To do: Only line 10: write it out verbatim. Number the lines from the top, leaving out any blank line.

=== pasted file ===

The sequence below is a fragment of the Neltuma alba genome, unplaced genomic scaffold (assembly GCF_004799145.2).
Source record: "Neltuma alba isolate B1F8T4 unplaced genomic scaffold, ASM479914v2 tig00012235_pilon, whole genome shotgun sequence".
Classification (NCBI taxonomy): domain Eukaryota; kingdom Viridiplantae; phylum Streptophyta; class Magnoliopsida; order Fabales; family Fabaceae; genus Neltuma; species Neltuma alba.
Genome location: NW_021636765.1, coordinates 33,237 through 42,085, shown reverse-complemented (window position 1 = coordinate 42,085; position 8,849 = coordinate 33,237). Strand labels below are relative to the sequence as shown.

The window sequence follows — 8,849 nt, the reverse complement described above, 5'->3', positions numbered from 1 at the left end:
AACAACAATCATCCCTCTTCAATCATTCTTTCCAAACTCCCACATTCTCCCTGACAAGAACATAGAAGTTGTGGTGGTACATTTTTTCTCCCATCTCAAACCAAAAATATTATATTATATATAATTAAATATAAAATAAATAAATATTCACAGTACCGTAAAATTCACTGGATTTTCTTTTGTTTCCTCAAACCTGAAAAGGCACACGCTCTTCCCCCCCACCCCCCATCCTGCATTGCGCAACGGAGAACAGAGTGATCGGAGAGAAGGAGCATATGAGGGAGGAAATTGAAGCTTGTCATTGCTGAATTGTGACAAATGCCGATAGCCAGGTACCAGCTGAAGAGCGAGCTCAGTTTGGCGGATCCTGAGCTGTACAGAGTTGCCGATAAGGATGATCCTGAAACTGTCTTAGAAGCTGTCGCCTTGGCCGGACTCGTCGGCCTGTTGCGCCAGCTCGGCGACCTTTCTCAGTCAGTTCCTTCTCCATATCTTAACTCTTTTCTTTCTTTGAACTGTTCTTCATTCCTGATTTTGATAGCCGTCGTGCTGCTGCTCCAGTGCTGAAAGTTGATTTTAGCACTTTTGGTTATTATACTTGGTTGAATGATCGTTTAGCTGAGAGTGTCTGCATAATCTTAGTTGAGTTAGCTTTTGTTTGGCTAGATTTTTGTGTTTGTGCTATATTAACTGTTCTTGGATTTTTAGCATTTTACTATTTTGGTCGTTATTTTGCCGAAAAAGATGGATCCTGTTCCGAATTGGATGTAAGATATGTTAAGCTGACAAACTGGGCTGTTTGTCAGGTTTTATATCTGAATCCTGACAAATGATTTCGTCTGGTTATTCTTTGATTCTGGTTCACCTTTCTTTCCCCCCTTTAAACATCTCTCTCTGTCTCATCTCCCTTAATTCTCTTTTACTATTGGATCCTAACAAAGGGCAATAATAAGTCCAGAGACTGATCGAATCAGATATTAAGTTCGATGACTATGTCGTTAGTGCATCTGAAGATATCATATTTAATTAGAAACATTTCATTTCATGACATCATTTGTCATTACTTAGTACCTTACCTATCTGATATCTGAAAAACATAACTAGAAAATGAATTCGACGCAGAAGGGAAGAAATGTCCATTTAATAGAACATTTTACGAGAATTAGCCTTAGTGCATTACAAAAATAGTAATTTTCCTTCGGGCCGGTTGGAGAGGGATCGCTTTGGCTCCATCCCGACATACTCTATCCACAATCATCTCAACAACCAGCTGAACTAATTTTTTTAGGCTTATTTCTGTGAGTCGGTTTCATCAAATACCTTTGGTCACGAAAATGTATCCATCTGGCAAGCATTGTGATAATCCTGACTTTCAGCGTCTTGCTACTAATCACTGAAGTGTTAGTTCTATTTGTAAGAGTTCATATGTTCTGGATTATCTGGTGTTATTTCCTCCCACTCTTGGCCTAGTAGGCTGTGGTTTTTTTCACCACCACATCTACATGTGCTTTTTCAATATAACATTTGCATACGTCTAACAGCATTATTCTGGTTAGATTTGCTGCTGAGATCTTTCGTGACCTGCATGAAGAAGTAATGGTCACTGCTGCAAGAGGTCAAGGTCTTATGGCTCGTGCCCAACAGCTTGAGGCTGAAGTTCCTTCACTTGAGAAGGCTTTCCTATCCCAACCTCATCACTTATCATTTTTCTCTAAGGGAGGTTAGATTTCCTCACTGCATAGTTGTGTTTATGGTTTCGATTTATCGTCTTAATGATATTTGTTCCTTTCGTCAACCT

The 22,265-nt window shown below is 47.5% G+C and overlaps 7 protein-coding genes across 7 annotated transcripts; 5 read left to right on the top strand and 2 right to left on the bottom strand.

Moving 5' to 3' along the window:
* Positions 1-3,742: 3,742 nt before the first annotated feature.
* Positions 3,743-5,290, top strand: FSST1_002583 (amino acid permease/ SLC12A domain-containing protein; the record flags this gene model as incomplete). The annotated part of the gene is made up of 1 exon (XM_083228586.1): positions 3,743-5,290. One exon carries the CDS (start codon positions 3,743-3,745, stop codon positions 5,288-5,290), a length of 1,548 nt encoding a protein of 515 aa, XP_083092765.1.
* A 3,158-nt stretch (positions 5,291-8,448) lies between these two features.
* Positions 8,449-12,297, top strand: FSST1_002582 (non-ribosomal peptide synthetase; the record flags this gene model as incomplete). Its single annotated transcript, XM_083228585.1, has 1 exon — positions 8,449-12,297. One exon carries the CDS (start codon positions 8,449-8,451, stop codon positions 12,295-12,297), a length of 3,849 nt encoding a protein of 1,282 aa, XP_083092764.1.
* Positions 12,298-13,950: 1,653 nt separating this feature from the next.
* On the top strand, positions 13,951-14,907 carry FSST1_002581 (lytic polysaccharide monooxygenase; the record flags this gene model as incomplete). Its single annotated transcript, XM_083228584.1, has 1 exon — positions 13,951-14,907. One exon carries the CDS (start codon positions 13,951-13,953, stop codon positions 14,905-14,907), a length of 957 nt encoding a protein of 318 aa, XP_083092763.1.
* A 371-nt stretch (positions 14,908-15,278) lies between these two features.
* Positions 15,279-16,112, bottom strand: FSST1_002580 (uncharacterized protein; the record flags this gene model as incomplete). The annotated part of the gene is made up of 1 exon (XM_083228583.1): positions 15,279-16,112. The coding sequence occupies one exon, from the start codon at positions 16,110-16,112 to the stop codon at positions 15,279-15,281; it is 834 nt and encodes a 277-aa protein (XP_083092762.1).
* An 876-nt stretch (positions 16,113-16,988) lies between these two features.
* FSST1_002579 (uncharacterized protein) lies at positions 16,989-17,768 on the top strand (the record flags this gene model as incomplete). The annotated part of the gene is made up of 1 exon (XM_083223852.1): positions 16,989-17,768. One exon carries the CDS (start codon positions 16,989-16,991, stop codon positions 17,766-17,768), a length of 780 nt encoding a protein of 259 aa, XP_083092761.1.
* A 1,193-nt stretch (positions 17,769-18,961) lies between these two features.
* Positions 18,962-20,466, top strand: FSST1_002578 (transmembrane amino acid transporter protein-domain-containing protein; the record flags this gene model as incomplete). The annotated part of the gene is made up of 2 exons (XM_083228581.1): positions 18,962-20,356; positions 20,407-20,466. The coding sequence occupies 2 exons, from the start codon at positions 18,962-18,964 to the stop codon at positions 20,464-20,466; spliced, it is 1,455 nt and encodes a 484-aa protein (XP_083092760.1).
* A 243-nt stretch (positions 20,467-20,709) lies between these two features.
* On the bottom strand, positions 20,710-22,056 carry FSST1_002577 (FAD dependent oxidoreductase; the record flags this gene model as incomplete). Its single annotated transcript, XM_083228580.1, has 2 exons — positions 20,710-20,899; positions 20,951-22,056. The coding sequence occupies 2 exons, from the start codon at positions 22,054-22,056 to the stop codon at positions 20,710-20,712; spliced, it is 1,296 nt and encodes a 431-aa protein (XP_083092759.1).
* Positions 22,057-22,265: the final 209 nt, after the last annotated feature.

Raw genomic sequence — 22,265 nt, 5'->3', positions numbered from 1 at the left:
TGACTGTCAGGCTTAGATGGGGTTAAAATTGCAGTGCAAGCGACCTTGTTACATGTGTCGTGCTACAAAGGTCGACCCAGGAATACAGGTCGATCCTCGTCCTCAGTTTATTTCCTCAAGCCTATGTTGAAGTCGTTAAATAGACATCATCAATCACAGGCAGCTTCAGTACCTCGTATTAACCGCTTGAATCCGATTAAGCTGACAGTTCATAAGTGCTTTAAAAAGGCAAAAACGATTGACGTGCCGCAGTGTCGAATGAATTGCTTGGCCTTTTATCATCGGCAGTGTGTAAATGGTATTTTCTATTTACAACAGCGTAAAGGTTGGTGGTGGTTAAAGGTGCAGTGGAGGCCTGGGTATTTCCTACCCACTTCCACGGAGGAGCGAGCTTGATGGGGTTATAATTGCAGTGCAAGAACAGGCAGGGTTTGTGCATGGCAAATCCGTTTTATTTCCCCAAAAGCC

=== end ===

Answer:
* Positions 3,743-5,290, top strand: FSST1_002583 (amino acid permease/ SLC12A domain-containing protein; the record flags this gene model as incomplete). The annotated part of the gene is made up of 1 exon (XM_083228586.1): positions 3,743-5,290. One exon carries the CDS (start codon positions 3,743-3,745, stop codon positions 5,288-5,290), a length of 1,548 nt encoding a protein of 515 aa, XP_083092765.1.